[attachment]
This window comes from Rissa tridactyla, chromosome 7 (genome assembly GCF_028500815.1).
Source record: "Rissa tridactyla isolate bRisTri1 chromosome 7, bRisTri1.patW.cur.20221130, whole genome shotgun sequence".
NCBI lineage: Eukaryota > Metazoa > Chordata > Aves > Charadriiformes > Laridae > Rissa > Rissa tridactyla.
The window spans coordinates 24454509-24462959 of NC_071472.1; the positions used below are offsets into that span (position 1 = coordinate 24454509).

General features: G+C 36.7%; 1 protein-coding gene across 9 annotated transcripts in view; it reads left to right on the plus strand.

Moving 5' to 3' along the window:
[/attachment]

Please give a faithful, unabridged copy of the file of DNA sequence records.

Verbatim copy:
This window comes from Rissa tridactyla, chromosome 7 (genome assembly GCF_028500815.1).
Source record: "Rissa tridactyla isolate bRisTri1 chromosome 7, bRisTri1.patW.cur.20221130, whole genome shotgun sequence".
NCBI lineage: Eukaryota > Metazoa > Chordata > Aves > Charadriiformes > Laridae > Rissa > Rissa tridactyla.
The window spans coordinates 24454509-24462959 of NC_071472.1; the positions used below are offsets into that span (position 1 = coordinate 24454509).

General features: G+C 36.7%; 1 protein-coding gene across 9 annotated transcripts in view; it reads left to right on the plus strand.

Moving 5' to 3' along the window: